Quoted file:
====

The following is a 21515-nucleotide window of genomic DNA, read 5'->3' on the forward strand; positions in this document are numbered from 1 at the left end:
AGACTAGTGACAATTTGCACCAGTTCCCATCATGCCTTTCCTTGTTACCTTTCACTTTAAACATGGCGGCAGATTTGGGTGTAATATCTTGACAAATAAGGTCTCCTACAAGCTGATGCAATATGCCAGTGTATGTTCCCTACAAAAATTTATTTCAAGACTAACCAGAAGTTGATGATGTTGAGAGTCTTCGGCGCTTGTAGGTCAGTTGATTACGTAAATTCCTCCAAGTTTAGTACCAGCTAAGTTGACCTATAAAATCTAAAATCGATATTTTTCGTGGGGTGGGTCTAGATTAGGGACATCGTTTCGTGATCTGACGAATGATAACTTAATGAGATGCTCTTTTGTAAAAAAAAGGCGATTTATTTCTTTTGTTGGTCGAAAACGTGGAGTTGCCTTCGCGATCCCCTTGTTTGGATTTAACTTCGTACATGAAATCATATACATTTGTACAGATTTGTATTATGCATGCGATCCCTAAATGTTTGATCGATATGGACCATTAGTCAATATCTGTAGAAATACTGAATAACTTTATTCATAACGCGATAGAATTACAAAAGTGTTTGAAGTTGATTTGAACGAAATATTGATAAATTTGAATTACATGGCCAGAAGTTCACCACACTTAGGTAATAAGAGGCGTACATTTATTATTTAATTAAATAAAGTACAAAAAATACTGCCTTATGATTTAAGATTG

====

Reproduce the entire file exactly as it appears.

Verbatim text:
The following is a 21515-nucleotide window of genomic DNA, read 5'->3' on the forward strand; positions in this document are numbered from 1 at the left end:
AGACTAGTGACAATTTGCACCAGTTCCCATCATGCCTTTCCTTGTTACCTTTCACTTTAAACATGGCGGCAGATTTGGGTGTAATATCTTGACAAATAAGGTCTCCTACAAGCTGATGCAATATGCCAGTGTATGTTCCCTACAAAAATTTATTTCAAGACTAACCAGAAGTTGATGATGTTGAGAGTCTTCGGCGCTTGTAGGTCAGTTGATTACGTAAATTCCTCCAAGTTTAGTACCAGCTAAGTTGACCTATAAAATCTAAAATCGATATTTTTCGTGGGGTGGGTCTAGATTAGGGACATCGTTTCGTGATCTGACGAATGATAACTTAATGAGATGCTCTTTTGTAAAAAAAAGGCGATTTATTTCTTTTGTTGGTCGAAAACGTGGAGTTGCCTTCGCGATCCCCTTGTTTGGATTTAACTTCGTACATGAAATCATATACATTTGTACAGATTTGTATTATGCATGCGATCCCTAAATGTTTGATCGATATGGACCATTAGTCAATATCTGTAGAAATACTGAATAACTTTATTCATAACGCGATAGAATTACAAAAGTGTTTGAAGTTGATTTGAACGAAATATTGATAAATTTGAATTACATGGCCAGAAGTTCACCACACTTAGGTAATAAGAGGCGTACATTTATTATTTAATTAAATAAAGTACAAAAAATACTGCCTTATGATTTAAGATTG